Factor 1: Management’s Profit Emphasis
This factor deals with management’s emphasis on short-term versus long-term profits.
Factor extremes as measured in Calibration:
Management is looking for short-term profits
Management is prepared to wait for big payout
Overview to restructuring initiatives
It might be that decision makers view all initiatives concerning investment and profitability as similar and, as a result, require investment returns on new initiatives to be at the same or close to similar profit levels as returns realized from older or more established lines of business. A solution is to segment the organization and planning initiative so that different criteria can be comfortably applied to each established and new business segment and therefore have investment return expectations more clearly aligned with reality.
Possible Initiatives to Modify and Improve the Culture for Innovation
Form a corporate venture capital group and integrate into the planning process
Use corporate funds to set up a traditional wholly-owned venture capital firm. Use the new venture group as a window on new technologies and markets, and as a possible source of acquisitions and further strategic longer term investment. Alternatively, and as a means of spreading risk, form a venture capital partnership as one of several investors.
Set up a new venture division as a means of segmenting the business
A new venture division can be a permanent nursing ground for new business products. The division has the status of an operating division but has different performance expectations more consistent with new ventures. The new venture can be spun-off to or made another part of the corporation after start-up but during this early phase is subject to different-than-normal investment criteria. Management typically comes from within the parent company and may return to other positions in the parent following spin-off, thus providing the opportunity for eventually changing the culture of the parent organization
Engage in seed investment in arms-length entities
Provide minority investment in a business/corporation to gain a window on emerging technologies. Such seed investments are often used as a way to manage risk and uncertainty, as well as allowing for a flexible approach to dealing with cultural differences between partners. Seed investment are sometimes made to gain privileged access to scarce new product. Seed investments can be generally made with less than 10% ownership.
Fund innovation for internal divisions or groups
Advancing monies by way of corporate loans to divisions for product development or new innovations, but making it clear that the loan value with appropriate interest is to be returned, is another way of segmenting the business to recognize different investment return criteria.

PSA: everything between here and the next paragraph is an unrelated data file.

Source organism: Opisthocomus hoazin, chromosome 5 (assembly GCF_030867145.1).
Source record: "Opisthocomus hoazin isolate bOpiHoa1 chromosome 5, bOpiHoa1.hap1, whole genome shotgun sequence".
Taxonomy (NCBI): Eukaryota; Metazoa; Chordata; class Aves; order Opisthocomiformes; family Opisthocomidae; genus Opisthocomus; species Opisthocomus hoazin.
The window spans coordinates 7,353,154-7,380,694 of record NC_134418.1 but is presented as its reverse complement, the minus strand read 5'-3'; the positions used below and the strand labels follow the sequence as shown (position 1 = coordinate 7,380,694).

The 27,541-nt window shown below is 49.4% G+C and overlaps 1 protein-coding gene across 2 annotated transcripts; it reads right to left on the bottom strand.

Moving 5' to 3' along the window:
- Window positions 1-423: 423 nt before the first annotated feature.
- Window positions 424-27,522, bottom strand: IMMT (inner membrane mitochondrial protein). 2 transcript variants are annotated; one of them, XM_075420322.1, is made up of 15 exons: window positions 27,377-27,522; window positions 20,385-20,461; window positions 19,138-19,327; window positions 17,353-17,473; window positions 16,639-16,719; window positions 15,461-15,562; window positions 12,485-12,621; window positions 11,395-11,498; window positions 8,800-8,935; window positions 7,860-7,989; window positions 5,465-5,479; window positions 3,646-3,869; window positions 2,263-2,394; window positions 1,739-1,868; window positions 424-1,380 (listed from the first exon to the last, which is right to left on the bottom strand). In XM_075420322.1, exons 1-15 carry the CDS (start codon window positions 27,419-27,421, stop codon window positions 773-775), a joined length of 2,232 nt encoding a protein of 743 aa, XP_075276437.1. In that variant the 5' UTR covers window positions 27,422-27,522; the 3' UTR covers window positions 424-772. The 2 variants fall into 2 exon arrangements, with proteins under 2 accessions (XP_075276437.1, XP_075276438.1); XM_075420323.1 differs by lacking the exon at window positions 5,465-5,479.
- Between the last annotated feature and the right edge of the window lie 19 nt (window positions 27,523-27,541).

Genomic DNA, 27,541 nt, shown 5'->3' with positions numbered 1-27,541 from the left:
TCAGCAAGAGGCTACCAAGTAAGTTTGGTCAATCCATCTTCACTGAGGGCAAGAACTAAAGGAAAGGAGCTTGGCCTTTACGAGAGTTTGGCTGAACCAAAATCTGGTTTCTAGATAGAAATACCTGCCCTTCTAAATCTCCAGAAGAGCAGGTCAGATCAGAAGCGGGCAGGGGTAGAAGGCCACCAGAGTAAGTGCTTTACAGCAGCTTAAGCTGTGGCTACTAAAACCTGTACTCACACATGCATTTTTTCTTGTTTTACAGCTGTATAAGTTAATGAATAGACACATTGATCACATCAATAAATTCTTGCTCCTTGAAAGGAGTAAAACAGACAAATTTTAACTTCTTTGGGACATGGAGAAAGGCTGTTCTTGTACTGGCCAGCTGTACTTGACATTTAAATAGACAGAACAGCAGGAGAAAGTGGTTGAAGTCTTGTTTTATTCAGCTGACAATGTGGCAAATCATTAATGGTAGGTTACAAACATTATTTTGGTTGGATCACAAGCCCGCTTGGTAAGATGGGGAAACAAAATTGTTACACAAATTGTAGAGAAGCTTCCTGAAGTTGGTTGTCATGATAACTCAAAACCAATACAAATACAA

One of the Big Issue Facing Capitalism – Thinking longer-term
If you thought this issue was not important you need to read information available on the Henry Jackson Initiative for Inclusive Capitalism web site as well as other recent commentary. Of note: New York Times, May 10, 2012, on the issue of corporations having to report quarterly earnings and the need for Boards and senior management to think longer term. The group is led by Dominic Barton, Global Managing Director of McKinsey & Company. There is an interview with Lynn Forester de Rothschild, article is by by Julia Werdigier: A Call for Corporations to Focus on the the Long Term. //dealbook.nytimes.com/2012/05/14/group-calls-on-companies-to-focus-on-long-term-goals/
- Factor 1: Management's Profit Emphasis
- Factor 2: Management’s view of innovation
- Factor 3: Tolerance for Mavericks
- Factor 4: Planning Emphasis
- Factor 5: Tolerance for failure
- Factor 6: Management of People
- Factor 7: Use of Career Ladders
- Factor 8: Tolerance from the Corporate Norm
- Factor 9: Tolerance for Risk
- Factor 10: Degree of formal communication
- Factor 11: Use of Independent Work Groups
- Factor 12: Input into Management Decisions
- Factor 13: Formality of the Decision Process
- Factor 14: Rewards for Innovators
- Factor 15: Planning vs. Action
- Factor 16: Attitudes Towards Mergers, Ventures, Etc.
- Factor 17: Loyalty
- Factor 18: Corporate Hierarchy
- Factor 19: Resources for New Ventures
- Factor 20: Staff vs. Line Involvement
- Factor 21: Retension of Innovators
- Factor 22: Innovative Tradition or Not
- Factor 23: R&D Budget Levels
- Factor 24: Perception of Innovation Changes
- Factor 25: Role of Employee Organizations